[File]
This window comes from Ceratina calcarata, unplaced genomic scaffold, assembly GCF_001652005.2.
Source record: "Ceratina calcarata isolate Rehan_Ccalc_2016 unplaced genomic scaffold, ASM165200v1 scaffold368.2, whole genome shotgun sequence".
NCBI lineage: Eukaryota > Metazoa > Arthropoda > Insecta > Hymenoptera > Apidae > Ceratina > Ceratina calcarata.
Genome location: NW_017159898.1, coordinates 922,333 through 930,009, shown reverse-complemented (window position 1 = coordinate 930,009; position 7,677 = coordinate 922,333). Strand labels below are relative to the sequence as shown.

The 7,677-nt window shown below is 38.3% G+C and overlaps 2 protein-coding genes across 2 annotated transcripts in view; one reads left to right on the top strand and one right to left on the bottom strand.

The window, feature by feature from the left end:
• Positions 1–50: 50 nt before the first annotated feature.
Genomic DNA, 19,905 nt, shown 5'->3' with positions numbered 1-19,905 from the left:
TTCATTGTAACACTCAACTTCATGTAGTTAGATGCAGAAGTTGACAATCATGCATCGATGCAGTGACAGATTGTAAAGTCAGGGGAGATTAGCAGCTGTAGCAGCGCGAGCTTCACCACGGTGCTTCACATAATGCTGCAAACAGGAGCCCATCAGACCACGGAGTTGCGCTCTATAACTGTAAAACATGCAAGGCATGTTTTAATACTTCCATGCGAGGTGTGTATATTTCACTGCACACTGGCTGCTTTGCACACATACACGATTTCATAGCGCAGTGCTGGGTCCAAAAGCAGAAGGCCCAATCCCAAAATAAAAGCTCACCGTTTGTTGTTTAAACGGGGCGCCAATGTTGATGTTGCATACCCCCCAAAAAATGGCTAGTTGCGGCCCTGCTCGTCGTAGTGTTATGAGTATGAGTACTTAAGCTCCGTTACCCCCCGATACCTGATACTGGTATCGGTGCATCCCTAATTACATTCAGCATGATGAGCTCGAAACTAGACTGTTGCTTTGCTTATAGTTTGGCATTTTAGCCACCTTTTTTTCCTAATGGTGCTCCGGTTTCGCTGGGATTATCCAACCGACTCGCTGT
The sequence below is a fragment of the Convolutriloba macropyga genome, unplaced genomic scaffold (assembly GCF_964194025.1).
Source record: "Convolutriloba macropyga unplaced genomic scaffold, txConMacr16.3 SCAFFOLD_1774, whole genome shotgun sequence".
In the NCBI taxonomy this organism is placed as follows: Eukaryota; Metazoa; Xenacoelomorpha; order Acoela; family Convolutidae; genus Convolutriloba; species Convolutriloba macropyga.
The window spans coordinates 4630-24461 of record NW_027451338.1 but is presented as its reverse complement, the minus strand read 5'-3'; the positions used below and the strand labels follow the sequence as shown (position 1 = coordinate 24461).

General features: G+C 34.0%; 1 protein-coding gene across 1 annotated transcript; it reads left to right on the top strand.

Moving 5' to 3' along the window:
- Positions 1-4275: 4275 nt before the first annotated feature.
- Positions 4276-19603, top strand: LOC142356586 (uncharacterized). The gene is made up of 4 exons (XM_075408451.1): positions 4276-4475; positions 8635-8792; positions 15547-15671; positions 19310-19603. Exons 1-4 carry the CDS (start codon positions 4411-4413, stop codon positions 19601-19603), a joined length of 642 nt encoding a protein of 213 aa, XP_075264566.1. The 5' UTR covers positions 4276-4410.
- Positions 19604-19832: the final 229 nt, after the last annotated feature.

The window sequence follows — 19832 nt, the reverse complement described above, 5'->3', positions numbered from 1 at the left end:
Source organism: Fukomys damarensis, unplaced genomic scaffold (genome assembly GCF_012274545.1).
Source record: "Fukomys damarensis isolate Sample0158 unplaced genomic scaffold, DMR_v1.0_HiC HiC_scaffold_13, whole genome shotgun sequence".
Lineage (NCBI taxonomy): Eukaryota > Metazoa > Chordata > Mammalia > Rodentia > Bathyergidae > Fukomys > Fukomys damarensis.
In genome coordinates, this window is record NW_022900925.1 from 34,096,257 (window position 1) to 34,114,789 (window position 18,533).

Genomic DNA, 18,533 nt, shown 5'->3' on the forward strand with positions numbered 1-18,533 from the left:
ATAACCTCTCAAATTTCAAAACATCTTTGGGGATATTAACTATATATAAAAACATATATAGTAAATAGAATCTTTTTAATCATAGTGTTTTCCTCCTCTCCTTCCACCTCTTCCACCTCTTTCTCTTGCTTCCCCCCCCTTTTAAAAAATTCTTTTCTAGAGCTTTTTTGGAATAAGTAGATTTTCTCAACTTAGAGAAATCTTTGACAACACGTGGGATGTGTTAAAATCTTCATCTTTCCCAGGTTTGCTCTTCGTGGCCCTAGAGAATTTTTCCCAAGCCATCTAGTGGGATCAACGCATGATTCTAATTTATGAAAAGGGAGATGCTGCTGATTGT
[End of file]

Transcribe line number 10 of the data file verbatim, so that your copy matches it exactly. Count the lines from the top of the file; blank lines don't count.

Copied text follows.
The sequence below is a fragment of the Convolutriloba macropyga genome, unplaced genomic scaffold (assembly GCF_964194025.1).